“[We need to have] a better understanding of the similar systems in place at branches of government so if we see a threat at one level of government, we can quickly and efficiently respond to that for other branches or levels of government that may have common systems and experiences and common vulnerabilities,” Linville said.

This is likely to become only more important going forward, due to procurement trends that increasingly see state officials contract with vendors for tools to serve their and local governments’ needs, Linville said. Having the same vendors to supply a large swath of agencies can be more efficient than requiring all government organizations to individually vet vendor applications and manage contracts, and using common systems can also lead to greater interoperability across agencies, Linville said. But having so many parties use the same tools also means that a weakness in one solution impacts a greater number of entities — unless the intel is available to allow interventions to be enacted rapidly.

“If you have those common or identical setups, from hardware to software, one vulnerability exposed in one system — for example, in one political subdivision — could be an indicator of potential compromise in systems and software all across the state,” Linville said.

On the horizon


Better cyber incident reporting standards will help the state more accurately assess its security strengths and weaknesses and rethink its overall approach. The bill calls for members of the state Cybersecurity Office to regularly update the Legislature about the volume and kinds of cyberattacks being levied against public agencies, as well as provide their recommendations for strengthening defenses.

Linville said that bill supporters particularly wanted to prevent data breaches and that this may lead West Virginia to take a fresh look at the data it is trying to defend — including reconsidering what information it gathers and stores and how long it holds any sensitive data.

“Simply by living in or traveling through West Virginia, there’s certain information that’s potentially collected where the [person] doesn’t have a choice about whether they must share that information,” he said. “[With] a private company, a consumer has generally a choice to do business with that company or not. That’s not true with government.”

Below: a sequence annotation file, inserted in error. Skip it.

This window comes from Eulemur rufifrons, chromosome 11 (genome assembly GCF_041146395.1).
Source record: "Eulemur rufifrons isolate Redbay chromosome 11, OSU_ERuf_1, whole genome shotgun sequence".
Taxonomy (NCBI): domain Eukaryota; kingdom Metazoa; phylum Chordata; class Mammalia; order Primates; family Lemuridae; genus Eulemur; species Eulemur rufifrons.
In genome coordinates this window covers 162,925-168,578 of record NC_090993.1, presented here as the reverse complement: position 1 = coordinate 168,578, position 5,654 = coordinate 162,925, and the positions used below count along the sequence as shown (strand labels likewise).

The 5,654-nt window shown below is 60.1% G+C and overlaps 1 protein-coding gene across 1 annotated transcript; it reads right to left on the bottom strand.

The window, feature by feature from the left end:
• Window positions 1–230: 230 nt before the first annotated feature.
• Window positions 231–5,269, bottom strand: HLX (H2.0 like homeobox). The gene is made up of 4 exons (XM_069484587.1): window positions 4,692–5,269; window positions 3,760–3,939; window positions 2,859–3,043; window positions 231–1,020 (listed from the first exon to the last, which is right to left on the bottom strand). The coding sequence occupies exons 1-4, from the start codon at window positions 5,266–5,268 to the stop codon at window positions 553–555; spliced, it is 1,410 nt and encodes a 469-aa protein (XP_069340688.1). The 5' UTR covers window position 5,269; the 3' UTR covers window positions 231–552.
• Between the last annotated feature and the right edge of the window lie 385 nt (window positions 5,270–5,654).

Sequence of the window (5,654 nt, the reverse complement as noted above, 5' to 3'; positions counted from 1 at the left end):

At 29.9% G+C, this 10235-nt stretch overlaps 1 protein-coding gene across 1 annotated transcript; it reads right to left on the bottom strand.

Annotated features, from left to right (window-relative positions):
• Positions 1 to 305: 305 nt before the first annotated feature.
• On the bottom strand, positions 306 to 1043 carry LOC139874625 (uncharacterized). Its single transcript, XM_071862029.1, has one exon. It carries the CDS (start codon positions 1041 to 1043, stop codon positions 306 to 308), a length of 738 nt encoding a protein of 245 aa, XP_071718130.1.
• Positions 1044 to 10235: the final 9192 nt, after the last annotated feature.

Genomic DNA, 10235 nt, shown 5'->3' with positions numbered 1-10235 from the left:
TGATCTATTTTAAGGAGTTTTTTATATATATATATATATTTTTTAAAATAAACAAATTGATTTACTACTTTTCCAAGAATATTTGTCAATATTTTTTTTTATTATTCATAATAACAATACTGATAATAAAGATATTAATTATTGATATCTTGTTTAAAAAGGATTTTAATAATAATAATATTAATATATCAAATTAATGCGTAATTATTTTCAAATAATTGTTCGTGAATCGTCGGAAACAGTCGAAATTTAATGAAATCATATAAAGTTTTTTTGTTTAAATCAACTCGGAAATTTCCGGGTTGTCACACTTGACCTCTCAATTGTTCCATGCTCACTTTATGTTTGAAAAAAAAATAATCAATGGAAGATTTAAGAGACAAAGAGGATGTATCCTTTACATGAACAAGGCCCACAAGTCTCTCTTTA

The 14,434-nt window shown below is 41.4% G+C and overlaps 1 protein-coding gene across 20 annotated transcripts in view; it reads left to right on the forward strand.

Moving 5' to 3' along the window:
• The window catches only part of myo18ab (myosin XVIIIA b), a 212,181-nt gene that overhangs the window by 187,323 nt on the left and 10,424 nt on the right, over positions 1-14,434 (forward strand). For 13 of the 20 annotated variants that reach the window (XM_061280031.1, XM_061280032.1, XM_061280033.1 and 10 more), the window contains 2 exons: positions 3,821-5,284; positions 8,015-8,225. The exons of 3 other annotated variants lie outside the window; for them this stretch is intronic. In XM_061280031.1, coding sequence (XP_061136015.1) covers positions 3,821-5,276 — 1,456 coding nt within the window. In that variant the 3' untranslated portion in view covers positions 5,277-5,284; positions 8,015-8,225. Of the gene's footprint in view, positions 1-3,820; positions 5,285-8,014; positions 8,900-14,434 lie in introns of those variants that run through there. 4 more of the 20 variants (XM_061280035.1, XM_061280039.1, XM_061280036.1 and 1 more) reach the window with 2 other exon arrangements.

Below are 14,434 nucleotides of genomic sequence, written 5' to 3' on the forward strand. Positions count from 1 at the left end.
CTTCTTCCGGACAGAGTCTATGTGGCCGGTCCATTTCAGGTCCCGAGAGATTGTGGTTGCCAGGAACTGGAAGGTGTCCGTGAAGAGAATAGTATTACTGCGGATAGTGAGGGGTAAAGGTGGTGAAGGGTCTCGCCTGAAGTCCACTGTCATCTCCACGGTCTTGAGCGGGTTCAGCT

That puts an especially strong onus on public agencies to safeguard the identifying information they obligate individuals to provide — a duty that has become trickier during the pandemic. The public health-necessitated shift to have more public employees working from home and connecting via personal networks during the pandemic raises risks when compared to having staff operating in an office and using just the on-site network, making such security decisions particularly pressing, he said.

The new legislation also sets the stage for broader efforts to improve cybersecurity through stronger communication, Cox said. She hopes to later establish a cybersecurity group where members share threat intelligence and participate in cybersecurity exercises. Such efforts could be a boon to cybersecurity professionals throughout the state, she added.

“West Virginia is a fairly small state and hiring for cyber professionals is hard,” Cox said. “We need to make sure we’re encouraging those professionals in those areas and providing them with the resources they need to succeed.”
Jule Pattison-Gordon is a staff writer for Government Technology. She previously wrote for PYMNTS and The Bay State Banner, and holds a B.A. in creative writing from Carnegie Mellon. She’s based outside Boston.